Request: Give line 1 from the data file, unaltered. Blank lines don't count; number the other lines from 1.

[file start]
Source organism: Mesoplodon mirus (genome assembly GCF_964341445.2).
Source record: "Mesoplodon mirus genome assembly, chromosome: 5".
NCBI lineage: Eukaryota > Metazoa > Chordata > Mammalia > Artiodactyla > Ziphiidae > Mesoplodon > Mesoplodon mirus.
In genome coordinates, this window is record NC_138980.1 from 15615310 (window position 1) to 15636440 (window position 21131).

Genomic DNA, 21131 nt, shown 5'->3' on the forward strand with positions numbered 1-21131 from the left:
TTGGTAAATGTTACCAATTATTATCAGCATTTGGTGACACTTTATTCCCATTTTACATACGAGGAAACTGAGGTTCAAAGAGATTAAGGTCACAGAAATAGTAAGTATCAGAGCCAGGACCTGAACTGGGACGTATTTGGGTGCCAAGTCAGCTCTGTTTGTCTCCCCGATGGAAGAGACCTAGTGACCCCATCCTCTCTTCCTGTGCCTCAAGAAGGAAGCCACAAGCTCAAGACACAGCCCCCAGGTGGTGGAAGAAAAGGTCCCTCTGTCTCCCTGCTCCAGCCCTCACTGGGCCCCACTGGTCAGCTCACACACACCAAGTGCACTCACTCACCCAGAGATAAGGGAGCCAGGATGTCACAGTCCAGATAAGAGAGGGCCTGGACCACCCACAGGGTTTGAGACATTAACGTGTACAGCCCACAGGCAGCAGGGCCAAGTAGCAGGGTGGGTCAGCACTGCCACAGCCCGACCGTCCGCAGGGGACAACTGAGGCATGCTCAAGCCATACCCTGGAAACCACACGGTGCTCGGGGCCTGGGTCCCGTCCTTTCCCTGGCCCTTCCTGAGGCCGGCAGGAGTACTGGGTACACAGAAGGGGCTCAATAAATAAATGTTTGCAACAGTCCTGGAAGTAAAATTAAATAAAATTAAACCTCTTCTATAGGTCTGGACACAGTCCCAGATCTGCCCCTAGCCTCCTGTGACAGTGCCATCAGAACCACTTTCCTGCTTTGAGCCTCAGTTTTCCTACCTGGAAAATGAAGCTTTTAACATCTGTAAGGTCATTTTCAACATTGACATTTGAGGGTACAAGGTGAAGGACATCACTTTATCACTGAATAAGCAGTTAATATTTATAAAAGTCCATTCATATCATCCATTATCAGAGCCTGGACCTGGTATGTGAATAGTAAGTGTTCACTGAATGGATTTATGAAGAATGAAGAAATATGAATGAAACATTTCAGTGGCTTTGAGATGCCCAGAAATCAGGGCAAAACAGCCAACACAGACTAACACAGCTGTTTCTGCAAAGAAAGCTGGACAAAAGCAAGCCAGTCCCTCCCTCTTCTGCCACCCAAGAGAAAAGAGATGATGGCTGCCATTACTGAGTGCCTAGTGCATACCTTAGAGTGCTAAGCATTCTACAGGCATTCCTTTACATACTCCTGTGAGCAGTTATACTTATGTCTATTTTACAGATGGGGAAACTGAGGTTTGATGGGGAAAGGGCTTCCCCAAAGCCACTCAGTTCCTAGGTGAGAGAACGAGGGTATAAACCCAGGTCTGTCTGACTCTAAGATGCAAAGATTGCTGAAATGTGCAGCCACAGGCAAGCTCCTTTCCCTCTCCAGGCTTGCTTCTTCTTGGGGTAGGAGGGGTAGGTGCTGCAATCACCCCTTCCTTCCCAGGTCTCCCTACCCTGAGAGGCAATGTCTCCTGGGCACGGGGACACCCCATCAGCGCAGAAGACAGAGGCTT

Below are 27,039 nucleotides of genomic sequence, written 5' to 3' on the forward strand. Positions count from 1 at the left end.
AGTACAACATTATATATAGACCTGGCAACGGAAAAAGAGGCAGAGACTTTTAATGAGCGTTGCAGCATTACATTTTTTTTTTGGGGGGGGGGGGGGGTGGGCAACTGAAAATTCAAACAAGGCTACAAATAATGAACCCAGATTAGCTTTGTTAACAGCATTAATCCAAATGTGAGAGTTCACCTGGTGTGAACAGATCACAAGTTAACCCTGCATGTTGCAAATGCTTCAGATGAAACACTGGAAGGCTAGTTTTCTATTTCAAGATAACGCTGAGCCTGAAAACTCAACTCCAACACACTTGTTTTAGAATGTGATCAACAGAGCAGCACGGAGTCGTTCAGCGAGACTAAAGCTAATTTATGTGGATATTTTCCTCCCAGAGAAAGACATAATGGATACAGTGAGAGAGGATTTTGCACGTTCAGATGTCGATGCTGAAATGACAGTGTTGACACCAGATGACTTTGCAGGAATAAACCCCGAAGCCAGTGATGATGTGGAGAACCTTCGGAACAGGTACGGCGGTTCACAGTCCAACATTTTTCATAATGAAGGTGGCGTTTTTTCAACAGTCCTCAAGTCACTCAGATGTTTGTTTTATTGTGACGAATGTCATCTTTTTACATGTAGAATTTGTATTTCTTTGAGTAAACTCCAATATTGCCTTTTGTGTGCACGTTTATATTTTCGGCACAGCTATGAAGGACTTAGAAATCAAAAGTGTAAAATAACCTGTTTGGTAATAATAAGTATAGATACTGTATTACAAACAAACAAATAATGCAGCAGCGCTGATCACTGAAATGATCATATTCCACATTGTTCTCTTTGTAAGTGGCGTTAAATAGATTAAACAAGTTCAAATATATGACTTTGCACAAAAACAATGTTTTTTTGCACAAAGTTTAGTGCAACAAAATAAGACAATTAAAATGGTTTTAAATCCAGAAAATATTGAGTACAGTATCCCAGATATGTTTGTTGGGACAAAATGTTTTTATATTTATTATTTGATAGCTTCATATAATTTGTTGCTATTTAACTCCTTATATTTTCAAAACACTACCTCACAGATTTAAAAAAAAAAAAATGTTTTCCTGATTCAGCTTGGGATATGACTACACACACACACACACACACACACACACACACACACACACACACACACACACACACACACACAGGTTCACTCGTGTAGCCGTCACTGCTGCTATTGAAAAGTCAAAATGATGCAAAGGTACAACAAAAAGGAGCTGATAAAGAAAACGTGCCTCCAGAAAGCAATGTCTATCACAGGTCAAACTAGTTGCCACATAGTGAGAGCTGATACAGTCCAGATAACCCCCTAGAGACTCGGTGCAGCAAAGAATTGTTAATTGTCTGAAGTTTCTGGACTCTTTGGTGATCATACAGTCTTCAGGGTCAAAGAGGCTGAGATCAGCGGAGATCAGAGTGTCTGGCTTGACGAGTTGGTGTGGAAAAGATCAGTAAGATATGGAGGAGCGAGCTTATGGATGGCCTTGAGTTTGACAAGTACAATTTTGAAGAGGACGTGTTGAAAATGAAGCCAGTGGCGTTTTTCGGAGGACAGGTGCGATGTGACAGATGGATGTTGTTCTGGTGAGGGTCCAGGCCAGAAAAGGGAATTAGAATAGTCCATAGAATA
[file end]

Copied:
Source organism: Mesoplodon mirus (genome assembly GCF_964341445.2).